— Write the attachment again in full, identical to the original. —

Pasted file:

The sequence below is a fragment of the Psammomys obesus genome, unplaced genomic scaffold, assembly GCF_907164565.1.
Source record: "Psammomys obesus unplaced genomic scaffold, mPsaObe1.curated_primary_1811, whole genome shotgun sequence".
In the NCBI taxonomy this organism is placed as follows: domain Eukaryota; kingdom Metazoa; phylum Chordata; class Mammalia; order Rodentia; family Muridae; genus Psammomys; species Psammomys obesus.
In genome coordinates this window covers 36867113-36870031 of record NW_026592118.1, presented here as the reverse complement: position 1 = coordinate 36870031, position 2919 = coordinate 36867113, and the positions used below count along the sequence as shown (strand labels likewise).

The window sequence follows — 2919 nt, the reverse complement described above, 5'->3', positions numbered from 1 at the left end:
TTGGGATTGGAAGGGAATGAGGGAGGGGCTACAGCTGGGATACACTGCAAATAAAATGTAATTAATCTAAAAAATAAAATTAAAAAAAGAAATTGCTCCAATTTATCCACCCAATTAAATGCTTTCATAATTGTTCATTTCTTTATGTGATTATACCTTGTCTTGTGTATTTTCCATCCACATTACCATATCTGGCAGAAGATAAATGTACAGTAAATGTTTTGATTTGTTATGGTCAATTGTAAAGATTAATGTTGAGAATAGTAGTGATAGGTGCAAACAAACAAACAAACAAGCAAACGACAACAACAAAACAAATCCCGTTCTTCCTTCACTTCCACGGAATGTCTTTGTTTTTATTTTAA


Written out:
The sequence below is a fragment of the Psammomys obesus genome, unplaced genomic scaffold, assembly GCF_907164565.1.
Source record: "Psammomys obesus unplaced genomic scaffold, mPsaObe1.curated_primary_1811, whole genome shotgun sequence".
In the NCBI taxonomy this organism is placed as follows: domain Eukaryota; kingdom Metazoa; phylum Chordata; class Mammalia; order Rodentia; family Muridae; genus Psammomys; species Psammomys obesus.
In genome coordinates this window covers 36867113-36870031 of record NW_026592118.1, presented here as the reverse complement: position 1 = coordinate 36870031, position 2919 = coordinate 36867113, and the positions used below count along the sequence as shown (strand labels likewise).

The window sequence follows — 2919 nt, the reverse complement described above, 5'->3', positions numbered from 1 at the left end:
TTGGGATTGGAAGGGAATGAGGGAGGGGCTACAGCTGGGATACACTGCAAATAAAATGTAATTAATCTAAAAAATAAAATTAAAAAAAGAAATTGCTCCAATTTATCCACCCAATTAAATGCTTTCATAATTGTTCATTTCTTTATGTGATTATACCTTGTCTTGTGTATTTTCCATCCACATTACCATATCTGGCAGAAGATAAATGTACAGTAAATGTTTTGATTTGTTATGGTCAATTGTAAAGATTAATGTTGAGAATAGTAGTGATAGGTGCAAACAAACAAACAAACAAGCAAACGACAACAACAAAACAAATCCCGTTCTTCCTTCACTTCCACGGAATGTCTTTGTTTTTATTTTAA